When I saw the new Korg MS20 Mini I should have out $600 aside for it. There was one problem though. My heart now belongs to my Eurorack modular. But wait The Harvestman has come to the rescue! Scott has announced the English Tear which is an attenuverter and Eurorack interface for the Korg. He says it will be available in April and be inexpensive. Spend. Spend more now!
“I announce with great satisfaction ENGLISH TEAR, the first in a line of small utility modules. This module features the expected “voltage processor” attenuverter and big offset knobs, but also includes a full set of functions for interfacing to an MS-20. Easy conversion from exponential volt-per-octave to linear hertz-per-volt and back, as well as V-trigger to S-trigger conversion. Jack normalling fixes the voltage processors to these converter circuits, so you may scale the input voltages as desired. The log/expo converter ciruits also have many other uses in your modular system beyond the conversion of pitched voltages.” – The Harvestman
For more info: https://www.facebook.com…6344336&type=1&theater
Waveform City is an interview podcast that was started in January of this year (2012). Some of the people interviewed so far include Tom Erbe, Make Noise, WMD, Richard Divine, 4MS, Mark Verbos and The Harvestman. If you have a Eurorack addiction you may as well subscribe!
“This podcast will hopefully illuminate the world of synthesizers and the people who use them along with the people who build them and repair them.” – Waveform City
For more info: waveformcity.blogspot.com
I’ve fallen in love with my little Eurorack modular system. I’ve also become quickly obsessed with finding out what all the different available modules can do. One module high on my list is the Make Noise Photogene. It’s like a sampler, looper, slicers yet with CV control. Scott Jaeger the crazy man behind the Harvestman modules also has a similar type of module and he’s about to release a new version of it called the Tyme Sefari 2. I’m not sure the exact differences between the Photogene and Tyme Sefari 2 but one or the other is coming my way this year. If you a fan of the movie THX-1138’s constant futuristic gibberish you owe it to yourself to check these modules out.
“Scott Jaeger of Harvestman posted a revised version of the sampling/destruction Tyme Sefari on his social media outlets.” – trashaudio.com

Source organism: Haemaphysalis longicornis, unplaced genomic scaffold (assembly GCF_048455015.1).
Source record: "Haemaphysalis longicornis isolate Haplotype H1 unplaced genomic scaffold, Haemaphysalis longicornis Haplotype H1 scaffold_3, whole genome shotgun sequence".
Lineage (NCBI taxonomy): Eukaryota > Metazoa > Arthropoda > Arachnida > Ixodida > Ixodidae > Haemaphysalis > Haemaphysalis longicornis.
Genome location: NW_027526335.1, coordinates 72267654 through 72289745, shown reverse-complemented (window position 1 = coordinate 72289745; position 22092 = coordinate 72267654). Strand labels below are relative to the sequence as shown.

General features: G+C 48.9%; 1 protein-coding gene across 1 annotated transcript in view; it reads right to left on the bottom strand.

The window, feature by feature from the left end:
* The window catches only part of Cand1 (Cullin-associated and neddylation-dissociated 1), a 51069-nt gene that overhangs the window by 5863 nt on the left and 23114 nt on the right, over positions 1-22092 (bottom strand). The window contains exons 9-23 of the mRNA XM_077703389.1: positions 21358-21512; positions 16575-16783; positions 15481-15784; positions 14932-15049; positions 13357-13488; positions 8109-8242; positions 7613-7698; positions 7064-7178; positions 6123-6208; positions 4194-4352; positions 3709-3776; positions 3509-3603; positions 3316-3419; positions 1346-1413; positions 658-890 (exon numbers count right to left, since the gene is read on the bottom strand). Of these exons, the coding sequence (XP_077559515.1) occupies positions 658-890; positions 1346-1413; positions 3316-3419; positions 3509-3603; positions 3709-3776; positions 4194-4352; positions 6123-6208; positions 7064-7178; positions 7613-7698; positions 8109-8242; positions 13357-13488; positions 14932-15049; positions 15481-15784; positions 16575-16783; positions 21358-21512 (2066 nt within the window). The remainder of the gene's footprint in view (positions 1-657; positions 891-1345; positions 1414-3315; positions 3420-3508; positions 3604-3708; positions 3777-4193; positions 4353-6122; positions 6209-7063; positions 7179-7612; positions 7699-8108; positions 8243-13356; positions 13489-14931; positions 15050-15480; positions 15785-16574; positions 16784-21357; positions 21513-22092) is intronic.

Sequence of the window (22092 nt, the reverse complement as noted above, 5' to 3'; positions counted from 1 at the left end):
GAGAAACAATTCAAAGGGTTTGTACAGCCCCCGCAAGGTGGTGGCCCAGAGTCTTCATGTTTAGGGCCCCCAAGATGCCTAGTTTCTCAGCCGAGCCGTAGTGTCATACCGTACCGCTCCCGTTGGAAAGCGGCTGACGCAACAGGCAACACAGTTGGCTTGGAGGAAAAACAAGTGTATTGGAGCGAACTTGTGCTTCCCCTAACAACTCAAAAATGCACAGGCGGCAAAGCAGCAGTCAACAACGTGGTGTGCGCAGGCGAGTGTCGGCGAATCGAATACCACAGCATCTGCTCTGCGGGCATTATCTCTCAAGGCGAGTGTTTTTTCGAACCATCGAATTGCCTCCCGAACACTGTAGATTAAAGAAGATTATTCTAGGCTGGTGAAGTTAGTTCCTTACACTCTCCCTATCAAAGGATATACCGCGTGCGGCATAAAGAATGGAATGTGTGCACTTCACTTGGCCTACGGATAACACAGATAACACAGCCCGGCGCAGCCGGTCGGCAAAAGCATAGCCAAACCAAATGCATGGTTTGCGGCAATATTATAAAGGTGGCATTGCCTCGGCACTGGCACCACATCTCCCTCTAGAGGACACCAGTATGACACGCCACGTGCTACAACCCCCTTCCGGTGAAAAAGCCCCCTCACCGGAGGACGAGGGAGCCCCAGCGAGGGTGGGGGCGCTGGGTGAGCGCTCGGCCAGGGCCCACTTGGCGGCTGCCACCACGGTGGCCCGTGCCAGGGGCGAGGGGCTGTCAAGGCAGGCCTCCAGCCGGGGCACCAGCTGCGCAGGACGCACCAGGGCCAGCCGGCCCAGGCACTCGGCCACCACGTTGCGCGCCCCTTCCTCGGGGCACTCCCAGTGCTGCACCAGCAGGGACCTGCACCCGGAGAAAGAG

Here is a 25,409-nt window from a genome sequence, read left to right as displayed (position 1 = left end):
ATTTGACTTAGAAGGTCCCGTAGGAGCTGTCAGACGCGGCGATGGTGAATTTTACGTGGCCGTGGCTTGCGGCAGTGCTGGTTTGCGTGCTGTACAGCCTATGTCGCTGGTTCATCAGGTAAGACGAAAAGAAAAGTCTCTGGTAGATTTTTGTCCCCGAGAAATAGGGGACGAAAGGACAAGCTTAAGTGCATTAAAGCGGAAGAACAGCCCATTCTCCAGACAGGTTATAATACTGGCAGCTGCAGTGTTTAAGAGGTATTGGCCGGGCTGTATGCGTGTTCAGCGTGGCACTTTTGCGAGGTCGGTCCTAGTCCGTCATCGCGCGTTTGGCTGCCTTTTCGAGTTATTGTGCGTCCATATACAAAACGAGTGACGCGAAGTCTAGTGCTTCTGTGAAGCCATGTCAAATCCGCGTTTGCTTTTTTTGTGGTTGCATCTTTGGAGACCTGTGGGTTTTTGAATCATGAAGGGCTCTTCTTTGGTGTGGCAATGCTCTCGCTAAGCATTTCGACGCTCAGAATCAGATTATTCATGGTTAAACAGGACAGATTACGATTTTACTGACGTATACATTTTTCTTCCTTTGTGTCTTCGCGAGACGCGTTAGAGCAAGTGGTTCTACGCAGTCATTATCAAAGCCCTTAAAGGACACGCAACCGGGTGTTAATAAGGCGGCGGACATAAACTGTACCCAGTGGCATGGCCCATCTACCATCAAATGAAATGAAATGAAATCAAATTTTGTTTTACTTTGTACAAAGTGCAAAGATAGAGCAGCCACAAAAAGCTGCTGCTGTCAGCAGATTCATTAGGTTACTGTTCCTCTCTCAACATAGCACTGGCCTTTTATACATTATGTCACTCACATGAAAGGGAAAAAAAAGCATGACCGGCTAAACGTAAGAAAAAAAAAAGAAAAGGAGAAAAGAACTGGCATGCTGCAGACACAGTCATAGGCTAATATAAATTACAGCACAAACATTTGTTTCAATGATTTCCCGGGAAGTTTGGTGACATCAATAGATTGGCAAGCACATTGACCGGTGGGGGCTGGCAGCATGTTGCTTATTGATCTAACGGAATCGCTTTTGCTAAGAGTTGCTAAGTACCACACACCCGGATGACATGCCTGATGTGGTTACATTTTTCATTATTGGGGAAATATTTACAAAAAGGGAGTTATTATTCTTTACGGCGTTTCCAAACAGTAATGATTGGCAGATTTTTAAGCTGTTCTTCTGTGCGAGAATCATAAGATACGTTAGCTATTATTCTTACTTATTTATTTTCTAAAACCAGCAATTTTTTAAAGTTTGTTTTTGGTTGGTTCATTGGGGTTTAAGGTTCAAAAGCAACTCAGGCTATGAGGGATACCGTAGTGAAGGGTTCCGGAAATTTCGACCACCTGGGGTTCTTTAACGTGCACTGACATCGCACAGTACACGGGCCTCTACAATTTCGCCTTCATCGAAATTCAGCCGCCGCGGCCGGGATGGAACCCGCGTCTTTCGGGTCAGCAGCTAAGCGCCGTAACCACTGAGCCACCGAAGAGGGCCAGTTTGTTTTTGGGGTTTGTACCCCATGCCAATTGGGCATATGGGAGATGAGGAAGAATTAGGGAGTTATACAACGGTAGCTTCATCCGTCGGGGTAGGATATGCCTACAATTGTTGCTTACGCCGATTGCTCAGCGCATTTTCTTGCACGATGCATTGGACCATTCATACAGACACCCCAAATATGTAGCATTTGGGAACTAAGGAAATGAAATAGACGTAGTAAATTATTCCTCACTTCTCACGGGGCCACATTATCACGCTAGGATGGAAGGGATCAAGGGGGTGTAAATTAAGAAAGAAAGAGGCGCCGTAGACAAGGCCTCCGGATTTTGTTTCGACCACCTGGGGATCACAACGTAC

For more info: theharvestman.org and makenoisemusic.com
I’ve started to plan a modular synthesizer. I really like the Monorocket cases and I’ve picked out some modules to start with: Doepfer A-190-3 Midi to CV interface, Doepfer A-155 Analog Sequencer, Doepfer A-198 Ribbon Controller, Livewire Audio Frequency Generator (AFG), Harvestman Hertz Donut digital oscillator, Doepfer a-118 Noise Module, Livewire FrequenSteiner Filter, Doepfer A-140 Envelope Generator (two of them), Doepfer a-147 LFO, Pittsburgh Modular Analog Delay and a Doepfer a-199 Spring Reverb.
I have some questions: Do I need to know anything about powering these? If I got the Monorocket M9B could I just plug the above in and expect it to work? Is there a shop or meet up in the NYC are where I can try out some modules? What about my choices above? For example I picked two Doepfer A-140 Envelope Generators because I have two Oscillators. I assume I need them otherwise the Oscillators will just drone on. I know there are a lot of other exciting modules out there but any recommendations are welcome.
“Combining the signals generated by multiple modules into a common audio output allows a potentially infinite number of configurations, leading to a potentially infinite number of sounds.” – Wikipedia
For more info: modularplanner.co.uk
Of all the modules you can buy for a modular synthesizer my favorite is the Zorlon Cannon. This nicely named module comes from “The Harvestman” based out of Michigan (USA). What separates this module, and in fact all The Harvestman modules is that they are based on vintage digital electronics not analog components. Here is the objective statement from The Harvestman website:
The development of these synthesizer modules fulfills four major personal goals:
1. To enable a voltage-controlled deployment of traditionally “digital” signal generation and processing techniques.
2. To produce a series of synthesizer modules that aid my personal compositional aesthetics: aliasing, quantization, and severe signal distortion are not traps to be avoided, but valid sonic processes to be controlled and enjoyed.
3. To raise awareness of archaic digital sound processing techniques often overlooked in the context of analog synthesizer nostalgia.
4. To aid the musical efforts of those committed to the ideals of nonlinearity, discontinuity, and quantization
The Zorlon Cannon module is a take on the Atari 8-bit machines such as the 2600 and 5200 range. The best way to get a grip on what the Zorlon sounds like is to see it in action. Take a look at this video interview with Scott Jaeger at NAMM 2008 from sonicstate.com. The Zorlon kicks in at 9:00 minutes:
photo credit: nakedintruder